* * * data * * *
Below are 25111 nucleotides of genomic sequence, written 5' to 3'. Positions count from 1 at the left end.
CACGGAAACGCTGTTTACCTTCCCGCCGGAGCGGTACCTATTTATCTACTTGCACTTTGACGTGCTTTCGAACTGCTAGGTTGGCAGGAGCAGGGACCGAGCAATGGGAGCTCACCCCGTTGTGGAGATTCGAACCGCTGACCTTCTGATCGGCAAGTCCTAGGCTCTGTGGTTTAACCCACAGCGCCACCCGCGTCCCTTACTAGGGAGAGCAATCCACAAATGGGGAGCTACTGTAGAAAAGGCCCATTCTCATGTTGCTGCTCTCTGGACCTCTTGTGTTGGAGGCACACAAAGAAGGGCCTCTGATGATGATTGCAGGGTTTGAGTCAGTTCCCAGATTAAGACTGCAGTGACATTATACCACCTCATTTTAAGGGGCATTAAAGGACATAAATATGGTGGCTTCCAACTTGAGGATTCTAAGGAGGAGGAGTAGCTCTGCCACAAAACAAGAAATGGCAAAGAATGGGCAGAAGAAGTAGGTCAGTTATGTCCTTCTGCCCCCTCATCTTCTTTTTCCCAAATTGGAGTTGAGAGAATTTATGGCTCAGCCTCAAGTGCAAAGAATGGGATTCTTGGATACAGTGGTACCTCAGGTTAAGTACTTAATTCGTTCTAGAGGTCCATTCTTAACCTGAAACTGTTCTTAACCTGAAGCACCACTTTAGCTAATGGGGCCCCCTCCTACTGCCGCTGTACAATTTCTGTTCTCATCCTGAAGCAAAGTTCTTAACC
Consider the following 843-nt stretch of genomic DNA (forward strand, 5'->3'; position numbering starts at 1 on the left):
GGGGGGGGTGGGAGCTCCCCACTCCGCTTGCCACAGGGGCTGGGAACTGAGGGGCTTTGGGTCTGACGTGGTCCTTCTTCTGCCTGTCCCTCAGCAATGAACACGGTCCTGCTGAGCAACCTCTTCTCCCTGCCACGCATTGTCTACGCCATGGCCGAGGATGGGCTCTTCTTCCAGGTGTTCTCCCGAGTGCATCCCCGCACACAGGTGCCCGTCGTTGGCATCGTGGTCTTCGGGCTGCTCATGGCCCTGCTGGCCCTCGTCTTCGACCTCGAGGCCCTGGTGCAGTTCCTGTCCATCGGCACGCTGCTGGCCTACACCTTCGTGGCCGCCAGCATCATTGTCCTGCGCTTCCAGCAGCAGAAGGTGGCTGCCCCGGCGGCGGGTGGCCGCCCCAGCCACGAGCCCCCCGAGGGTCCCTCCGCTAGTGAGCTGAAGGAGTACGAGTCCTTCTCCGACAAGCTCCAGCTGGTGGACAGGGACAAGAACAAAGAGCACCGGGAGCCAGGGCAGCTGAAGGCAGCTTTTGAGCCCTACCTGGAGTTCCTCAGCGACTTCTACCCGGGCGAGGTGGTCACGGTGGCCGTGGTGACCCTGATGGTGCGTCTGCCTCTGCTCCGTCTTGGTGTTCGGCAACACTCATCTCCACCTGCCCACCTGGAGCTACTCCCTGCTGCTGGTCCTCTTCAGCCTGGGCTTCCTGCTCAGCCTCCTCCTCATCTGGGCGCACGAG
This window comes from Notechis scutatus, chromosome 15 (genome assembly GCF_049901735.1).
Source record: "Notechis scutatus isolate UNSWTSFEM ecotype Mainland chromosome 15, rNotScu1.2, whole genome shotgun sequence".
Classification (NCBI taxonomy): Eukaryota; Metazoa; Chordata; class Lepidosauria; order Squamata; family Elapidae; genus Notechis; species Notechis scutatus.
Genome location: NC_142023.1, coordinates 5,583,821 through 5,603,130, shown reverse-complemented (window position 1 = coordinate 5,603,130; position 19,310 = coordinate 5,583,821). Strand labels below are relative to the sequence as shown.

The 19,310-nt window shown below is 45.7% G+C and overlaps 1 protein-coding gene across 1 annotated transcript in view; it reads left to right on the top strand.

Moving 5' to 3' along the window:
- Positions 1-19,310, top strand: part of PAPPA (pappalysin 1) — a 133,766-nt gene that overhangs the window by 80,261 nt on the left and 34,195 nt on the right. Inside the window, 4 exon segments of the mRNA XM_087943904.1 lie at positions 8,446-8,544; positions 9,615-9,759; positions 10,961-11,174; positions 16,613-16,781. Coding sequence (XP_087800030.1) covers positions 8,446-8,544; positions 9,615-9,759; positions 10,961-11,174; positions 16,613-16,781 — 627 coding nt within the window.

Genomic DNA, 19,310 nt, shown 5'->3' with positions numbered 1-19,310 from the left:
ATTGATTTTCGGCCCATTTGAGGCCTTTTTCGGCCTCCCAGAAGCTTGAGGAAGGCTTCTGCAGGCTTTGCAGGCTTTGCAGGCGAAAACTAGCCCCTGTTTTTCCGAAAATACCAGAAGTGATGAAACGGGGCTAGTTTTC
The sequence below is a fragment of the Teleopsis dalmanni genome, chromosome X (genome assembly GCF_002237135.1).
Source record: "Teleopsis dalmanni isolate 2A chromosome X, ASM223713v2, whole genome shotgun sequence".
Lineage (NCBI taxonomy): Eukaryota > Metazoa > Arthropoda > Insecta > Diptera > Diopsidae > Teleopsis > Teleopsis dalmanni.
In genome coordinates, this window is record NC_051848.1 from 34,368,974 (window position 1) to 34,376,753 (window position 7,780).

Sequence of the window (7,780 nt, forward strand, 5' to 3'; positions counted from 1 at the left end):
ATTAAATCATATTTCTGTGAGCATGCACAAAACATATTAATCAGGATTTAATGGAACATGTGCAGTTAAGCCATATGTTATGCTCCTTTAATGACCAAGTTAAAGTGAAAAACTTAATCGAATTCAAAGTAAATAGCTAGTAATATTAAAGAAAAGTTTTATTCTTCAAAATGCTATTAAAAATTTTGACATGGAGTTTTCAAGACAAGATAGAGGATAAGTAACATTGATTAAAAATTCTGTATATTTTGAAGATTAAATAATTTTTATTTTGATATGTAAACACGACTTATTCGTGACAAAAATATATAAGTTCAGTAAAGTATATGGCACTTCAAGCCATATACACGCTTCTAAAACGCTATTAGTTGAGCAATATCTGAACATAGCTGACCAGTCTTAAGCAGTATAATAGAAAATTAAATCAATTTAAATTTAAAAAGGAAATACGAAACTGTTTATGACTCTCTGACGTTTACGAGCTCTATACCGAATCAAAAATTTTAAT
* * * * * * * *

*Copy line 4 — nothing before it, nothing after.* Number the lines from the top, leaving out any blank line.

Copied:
GGGGGGGGTGGGAGCTCCCCACTCCGCTTGCCACAGGGGCTGGGAACTGAGGGGCTTTGGGTCTGACGTGGTCCTTCTTCTGCCTGTCCCTCAGCAATGAACACGGTCCTGCTGAGCAACCTCTTCTCCCTGCCACGCATTGTCTACGCCATGGCCGAGGATGGGCTCTTCTTCCAGGTGTTCTCCCGAGTGCATCCCCGCACACAGGTGCCCGTCGTTGGCATCGTGGTCTTCGGGCTGCTCATGGCCCTGCTGGCCCTCGTCTTCGACCTCGAGGCCCTGGTGCAGTTCCTGTCCATCGGCACGCTGCTGGCCTACACCTTCGTGGCCGCCAGCATCATTGTCCTGCGCTTCCAGCAGCAGAAGGTGGCTGCCCCGGCGGCGGGTGGCCGCCCCAGCCACGAGCCCCCCGAGGGTCCCTCCGCTAGTGAGCTGAAGGAGTACGAGTCCTTCTCCGACAAGCTCCAGCTGGTGGACAGGGACAAGAACAAAGAGCACCGGGAGCCAGGGCAGCTGAAGGCAGCTTTTGAGCCCTACCTGGAGTTCCTCAGCGACTTCTACCCGGGCGAGGTGGTCACGGTGGCCGTGGTGACCCTGATGGTGCGTCTGCCTCTGCTCCGTCTTGGTGTTCGGCAACACTCATCTCCACCTGCCCACCTGGAGCTACTCCCTGCTGCTGGTCCTCTTCAGCCTGGGCTTCCTGCTCAGCCTCCTCCTCATCTGGGCGCACGAG